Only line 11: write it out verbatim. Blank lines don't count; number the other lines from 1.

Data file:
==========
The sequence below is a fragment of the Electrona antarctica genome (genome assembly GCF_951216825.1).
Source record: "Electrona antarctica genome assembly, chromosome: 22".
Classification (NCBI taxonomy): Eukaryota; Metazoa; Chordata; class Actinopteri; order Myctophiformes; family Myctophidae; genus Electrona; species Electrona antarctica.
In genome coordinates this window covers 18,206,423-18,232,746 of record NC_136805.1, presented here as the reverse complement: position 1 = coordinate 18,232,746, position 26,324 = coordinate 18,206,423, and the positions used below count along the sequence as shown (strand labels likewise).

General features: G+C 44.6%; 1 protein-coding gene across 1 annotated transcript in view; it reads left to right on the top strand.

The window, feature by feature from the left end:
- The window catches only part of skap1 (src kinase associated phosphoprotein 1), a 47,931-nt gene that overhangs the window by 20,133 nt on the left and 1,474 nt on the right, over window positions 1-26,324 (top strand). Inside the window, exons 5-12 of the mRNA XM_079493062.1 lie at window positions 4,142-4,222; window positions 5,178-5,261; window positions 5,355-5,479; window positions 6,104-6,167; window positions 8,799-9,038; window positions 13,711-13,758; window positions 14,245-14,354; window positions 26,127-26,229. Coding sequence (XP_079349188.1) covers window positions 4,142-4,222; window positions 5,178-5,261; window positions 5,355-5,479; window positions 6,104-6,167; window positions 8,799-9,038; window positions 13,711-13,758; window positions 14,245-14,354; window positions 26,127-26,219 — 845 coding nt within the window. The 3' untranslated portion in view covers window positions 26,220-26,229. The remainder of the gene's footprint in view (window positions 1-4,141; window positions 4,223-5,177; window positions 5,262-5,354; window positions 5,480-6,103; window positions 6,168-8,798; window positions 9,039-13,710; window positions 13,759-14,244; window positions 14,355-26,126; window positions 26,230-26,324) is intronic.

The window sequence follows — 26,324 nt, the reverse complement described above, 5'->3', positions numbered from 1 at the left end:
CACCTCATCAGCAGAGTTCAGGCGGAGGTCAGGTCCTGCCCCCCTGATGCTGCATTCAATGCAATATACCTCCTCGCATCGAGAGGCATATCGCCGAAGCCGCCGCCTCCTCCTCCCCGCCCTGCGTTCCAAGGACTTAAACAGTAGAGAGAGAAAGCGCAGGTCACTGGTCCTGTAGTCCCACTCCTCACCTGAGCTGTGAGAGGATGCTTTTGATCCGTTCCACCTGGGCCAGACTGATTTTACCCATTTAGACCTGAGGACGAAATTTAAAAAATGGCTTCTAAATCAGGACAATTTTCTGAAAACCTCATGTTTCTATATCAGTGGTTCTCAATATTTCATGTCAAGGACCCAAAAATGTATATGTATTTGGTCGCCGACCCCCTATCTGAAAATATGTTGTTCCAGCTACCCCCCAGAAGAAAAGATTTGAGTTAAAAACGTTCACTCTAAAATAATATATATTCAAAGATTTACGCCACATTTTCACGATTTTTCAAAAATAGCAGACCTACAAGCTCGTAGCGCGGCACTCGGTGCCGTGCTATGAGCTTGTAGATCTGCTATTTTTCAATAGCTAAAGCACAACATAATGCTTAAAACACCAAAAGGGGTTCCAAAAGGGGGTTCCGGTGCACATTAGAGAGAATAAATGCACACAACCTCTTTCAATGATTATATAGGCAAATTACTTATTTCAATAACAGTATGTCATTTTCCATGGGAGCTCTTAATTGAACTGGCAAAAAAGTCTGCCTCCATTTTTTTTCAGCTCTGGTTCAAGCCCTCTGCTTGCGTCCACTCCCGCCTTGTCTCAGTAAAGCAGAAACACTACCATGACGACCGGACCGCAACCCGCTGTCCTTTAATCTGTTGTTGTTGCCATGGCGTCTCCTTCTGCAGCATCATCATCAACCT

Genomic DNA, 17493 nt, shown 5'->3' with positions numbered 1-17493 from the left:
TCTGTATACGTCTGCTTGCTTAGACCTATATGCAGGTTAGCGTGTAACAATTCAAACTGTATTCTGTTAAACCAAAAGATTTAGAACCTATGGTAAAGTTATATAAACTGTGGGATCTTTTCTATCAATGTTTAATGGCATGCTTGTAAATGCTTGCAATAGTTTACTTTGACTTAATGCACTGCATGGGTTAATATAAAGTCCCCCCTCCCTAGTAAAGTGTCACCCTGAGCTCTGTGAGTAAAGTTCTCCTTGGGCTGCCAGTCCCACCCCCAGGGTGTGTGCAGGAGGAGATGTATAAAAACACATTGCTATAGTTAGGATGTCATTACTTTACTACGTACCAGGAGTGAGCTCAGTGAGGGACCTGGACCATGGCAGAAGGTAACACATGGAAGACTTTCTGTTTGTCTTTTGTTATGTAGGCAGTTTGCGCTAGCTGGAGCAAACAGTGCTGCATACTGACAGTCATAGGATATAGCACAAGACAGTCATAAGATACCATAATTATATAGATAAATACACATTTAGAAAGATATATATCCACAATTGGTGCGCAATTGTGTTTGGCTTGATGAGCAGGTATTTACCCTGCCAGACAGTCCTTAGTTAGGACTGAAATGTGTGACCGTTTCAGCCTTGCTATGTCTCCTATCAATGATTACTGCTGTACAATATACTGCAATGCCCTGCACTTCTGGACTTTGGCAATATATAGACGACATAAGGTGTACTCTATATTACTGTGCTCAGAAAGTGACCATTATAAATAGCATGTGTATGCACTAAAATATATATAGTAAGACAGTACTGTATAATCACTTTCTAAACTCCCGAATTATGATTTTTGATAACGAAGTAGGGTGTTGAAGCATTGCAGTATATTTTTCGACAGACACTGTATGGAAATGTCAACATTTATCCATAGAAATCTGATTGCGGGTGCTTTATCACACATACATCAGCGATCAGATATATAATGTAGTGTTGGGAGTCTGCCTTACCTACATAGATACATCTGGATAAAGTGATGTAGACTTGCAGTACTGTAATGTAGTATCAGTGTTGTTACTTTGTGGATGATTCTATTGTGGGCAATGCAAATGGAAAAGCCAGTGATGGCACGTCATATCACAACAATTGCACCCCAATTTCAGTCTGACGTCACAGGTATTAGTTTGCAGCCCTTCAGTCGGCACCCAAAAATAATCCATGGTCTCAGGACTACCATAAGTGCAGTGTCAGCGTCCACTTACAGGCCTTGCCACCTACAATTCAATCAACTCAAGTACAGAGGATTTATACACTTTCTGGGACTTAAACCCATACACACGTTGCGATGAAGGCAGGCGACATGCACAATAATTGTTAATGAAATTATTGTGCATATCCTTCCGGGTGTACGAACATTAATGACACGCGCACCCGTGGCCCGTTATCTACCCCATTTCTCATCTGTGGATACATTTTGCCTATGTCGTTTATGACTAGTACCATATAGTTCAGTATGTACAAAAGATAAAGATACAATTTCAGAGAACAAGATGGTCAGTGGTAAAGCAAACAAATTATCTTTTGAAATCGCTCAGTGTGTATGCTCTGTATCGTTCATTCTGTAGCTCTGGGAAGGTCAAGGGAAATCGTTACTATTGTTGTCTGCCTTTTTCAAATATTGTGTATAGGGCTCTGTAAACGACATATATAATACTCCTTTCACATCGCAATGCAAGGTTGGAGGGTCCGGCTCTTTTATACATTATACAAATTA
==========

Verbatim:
TCTGTATACGTCTGCTTGCTTAGACCTATATGCAGGTTAGCGTGTAACAATTCAAACTGTATTCTGTTAAACCAAAAGATTTAGAACCTATGGTAAAGTTATATAAACTGTGGGATCTTTTCTATCAATGTTTAATGGCATGCTTGTAAATGCTTGCAATAGTTTACTTTGACTTAATGCACTGCATGGGTTAATATAAAGTCCCCCCTCCCTAGTAAAGTGTCACCCTGAGCTCTGTGAGTAAAGTTCTCCTTGGGCTGCCAGTCCCACCCCCAGGGTGTGTGCAGGAGGAGATGTATAAAAACACATTGCTATAGTTAGGATGTCATTACTTTACTACGTACCAGGAGTGAGCTCAGTGAGGGACCTGGACCATGGCAGAAGGTAACACATGGAAGACTTTCTGTTTGTCTTTTGTTATGTAGGCAGTTTGCGCTAGCTGGAGCAAACAGTGCTGCATACTGACAGTCATAGGATATAGCACAAGACAGTCATAAGATACCATAATTATATAGATAAATACACATTTAGAAAGATATATATCCACAATTGGTGCGCAATTGTGTTTGGCTTGATGAGCAGGTATTTACCCTGCCAGACAGTCCTTAGTTAGGACTGAAATGTGTGACCGTTTCAGCCTTGCTATGTCTCCTATCAATGATTACTGCTGTACAATATACTGCAATGCCCTGCACTTCTGGACTTTGGCAATATATAGACGACATAAGGTGTACTCTATATTACTGTGCTCAGAAAGTGACCATTATAAATAGCATGTGTATGCACTAAAATATATATAGTAAGACAGTACTGTATAATCACTTTCTAAACTCCCGAATTATGATTTTTGATAACGAAGTAGGGTGTTGAAGCATTGCAGTATATTTTTCGACAGACACTGTATGGAAATGTCAACATTTATCCATAGAAATCTGATTGCGGGTGCTTTATCACACATACATCAGCGATCAGATATATAATGTAGTGTTGGGAGTCTGCCTTACCTACATAGATACATCTGGATAAAGTGATGTAGACTTGCAGTACTGTAATGTAGTATCAGTGTTGTTACTTTGTGGATGATTCTATTGTGGGCAATGCAAATGGAAAAGCCAGTGATGGCACGTCATATCACAACAATTGCACCCCAATTTCAGTCTGACGTCACAGGTATTAGTTTGCAGCCCTTCAGTCGGCACCCAAAAATAATCCATGGTCTCAGGACTACCATAAGTGCAGTGTCAGCGTCCACTTACAGGCCTTGCCACCTACAATTCAATCAACTCAAGTACAGAGGATTTATACACTTTCTGGGACTTAAACCCATACACACGTTGCGATGAAGGCAGGCGACATGCACAATAATTGTTAATGAAATTATTGTGCATATCCTTCCGGGTGTACGAACATTAATGACACGCGCACCCGTGGCCCGTTATCTACCCCATTTCTCATCTGTGGATACATTTTGCCTATGTCGTTTATGACTAGTACCATATAGTTCAGTATGTACAAAAGATAAAGATACAATTTCAGAGAACAAGATGGTCAGTGGTAAAGCAAACAAATTATCTTTTGAAATCGCTCAGTGTGTATGCTCTGTATCGTTCATTCTGTAGCTCTGGGAAGGTCAAGGGAAATCGTTACTATTGTTGTCTGCCTTTTTCAAATATTGTGTATAGGGCTCTGTAAACGACATATATAATACTCCTTTCACATCGCAATGCAAGGTTGGAGGGTCCGGCTCTTTTATACATTATACAAATTA